After a hearty breakfast we said our goodbyes to the Kibali team. A big thank you to the whole team and in particular to Hennie, Speedy and Craig for assisting with the bike repairs.
And off we set with the road deteriorating rapidly after we passed Chief Surur village a few kilometres from the mine. The road was very muddy in places because of a storm that had passed through overnight. Mark was the first to earn another pink duct tape breaking his windshield off in the process. And incidentally he went on to earn two more! Rob went through one of those enormous pot holes that became deeper than expected and in the process hit his windshield with his helmet breaking the windshield! We did everything you read about when travelling by vehicle in the DRC - we came across trucks which were stuck - trucks trying to pass other trucks that were completely bogged down - it took us 5 hours to do the first hundred kilometres!
As you can imagine, Mike, Quinton and Rolfe were in their element!
We were met by the local taxi bikes at the entrance to the town of Faradji and, with great fanfare, they escorted us to the town centre where we met the local officials and our own Obote who works at Kibali is the local chief. We were shown the Assosa Saio monument in memory of the DRC soldiers who died during the 2nd World War while fighting in Abyssinia - Ethiopia. After that we visited a teachers training college built by Kibali gold mine.
Then we met up with Major Mumbo who lead us on a much improved road towards our destination but we stopped in at the Garamba National Park for lunch. The park is run by African Parks - it’s a world heritage site and was home to the last wild Northern White Rhino. You should check out their website at https://www.african-parks.org/the-parks/garamba/about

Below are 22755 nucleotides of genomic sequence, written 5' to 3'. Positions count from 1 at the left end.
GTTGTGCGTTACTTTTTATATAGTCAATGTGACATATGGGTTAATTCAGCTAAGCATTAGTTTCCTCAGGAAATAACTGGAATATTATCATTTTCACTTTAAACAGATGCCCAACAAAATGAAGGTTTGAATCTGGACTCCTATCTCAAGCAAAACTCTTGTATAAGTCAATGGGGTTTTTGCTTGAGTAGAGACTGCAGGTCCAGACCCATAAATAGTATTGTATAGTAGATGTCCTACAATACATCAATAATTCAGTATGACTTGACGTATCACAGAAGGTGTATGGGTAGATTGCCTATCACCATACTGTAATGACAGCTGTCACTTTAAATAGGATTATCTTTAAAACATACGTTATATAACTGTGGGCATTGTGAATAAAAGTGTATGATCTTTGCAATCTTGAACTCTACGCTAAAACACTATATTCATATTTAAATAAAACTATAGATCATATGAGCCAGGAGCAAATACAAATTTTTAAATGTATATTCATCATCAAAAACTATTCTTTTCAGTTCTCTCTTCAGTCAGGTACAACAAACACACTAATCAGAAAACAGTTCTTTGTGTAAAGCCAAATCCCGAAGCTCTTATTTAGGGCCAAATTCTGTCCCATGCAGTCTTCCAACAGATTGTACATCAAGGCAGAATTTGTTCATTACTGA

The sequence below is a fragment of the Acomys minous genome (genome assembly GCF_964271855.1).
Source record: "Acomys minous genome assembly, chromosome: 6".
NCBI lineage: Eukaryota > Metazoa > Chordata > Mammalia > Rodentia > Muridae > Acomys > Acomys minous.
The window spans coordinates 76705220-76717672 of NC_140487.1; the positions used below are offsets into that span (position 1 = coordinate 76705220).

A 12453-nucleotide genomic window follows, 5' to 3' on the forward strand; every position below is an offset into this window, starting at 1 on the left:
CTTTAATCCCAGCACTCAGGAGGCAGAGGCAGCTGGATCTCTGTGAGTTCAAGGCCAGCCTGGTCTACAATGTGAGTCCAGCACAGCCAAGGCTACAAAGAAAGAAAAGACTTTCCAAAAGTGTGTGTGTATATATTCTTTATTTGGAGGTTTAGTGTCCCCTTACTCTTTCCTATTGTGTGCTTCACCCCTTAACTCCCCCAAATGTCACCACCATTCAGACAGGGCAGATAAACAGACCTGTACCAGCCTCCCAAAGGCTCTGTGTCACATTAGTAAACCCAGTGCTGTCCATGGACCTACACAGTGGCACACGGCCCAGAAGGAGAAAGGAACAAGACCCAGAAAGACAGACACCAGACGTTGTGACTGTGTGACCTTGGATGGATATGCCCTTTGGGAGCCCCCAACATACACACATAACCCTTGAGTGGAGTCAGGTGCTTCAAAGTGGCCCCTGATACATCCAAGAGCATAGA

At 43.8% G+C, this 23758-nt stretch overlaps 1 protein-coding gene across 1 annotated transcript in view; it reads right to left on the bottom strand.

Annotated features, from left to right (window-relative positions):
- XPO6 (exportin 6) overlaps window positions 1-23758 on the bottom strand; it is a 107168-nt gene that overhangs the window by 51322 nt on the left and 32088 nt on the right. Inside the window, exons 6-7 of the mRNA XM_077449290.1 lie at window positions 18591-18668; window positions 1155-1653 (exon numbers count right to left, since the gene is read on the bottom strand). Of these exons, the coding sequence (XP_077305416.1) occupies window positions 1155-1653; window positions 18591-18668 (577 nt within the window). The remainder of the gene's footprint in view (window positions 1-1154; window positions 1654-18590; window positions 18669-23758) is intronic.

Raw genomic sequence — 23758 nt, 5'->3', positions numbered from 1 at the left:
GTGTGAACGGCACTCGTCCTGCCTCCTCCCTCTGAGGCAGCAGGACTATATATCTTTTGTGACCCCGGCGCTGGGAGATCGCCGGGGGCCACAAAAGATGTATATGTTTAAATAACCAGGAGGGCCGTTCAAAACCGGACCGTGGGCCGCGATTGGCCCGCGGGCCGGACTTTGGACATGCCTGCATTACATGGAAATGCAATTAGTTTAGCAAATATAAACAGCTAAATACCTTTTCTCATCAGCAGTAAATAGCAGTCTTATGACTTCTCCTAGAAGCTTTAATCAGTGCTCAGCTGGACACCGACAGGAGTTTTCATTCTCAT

Lunch was great and then off to Dungu on a well maintained dirt road (maintained by the UN) and arrived to another spectacular reception at the outskirts of the town. Mark was presented with flowers and then the well-wishers tucked the flowers into the front of Rob’s and Mark’s bikes and we were escorted by a police contingent and the local taxi men on motorbikes through town to the UN guesthouse where we were greeted by the Territorial Administrator - an old friend of both Mark and Charles and the Kibali project. After well-earned shower Mark and Charles went with Cyrille and some of our local partners to view the two charities that would be receiving donations at the function later that evening. The bikes were washed and the team that stayed behind tinkered with a few repairs that were needed after the challenging day’s riding!
First stop was Jean-Claude’s APRU association for the promotion of rural life which focusses on rehabilitation of children and families released by the LRA - some of the victims shared their experiences with us - it’s hard to believe what mankind does to each other! Again Jean-Claude and your team we salute you for your efforts.
And then we visited and met this most amazing person - Sister Angelique CRAD who runs an orphanage with a focus on tiny tots - it was an amazing experience - much like Wema but with very little means - she has 35 orphans below 3 years old and still more above that age. They live together in a large dormitory style dwelling. Clearly sister Angelique and her helpers do a great job as everyone is healthy and happy! They greeted us so very warmly, especially the tiny tots who came and shook hands and then just kept holding on - the sister also runs a clinic for post-natal care and a school.
Tomorrow’s another tough day so we have the donations ceremony hosted by the TA this evening and then early bed for all. Also a big thank you to Fennie and IOB who sponsored the lunch at Garamba and the function and accommodation for the bikers at the UN Guest House.
Should you wish to make a donation to the Nos Vies en Partage Fundraising drive then please click here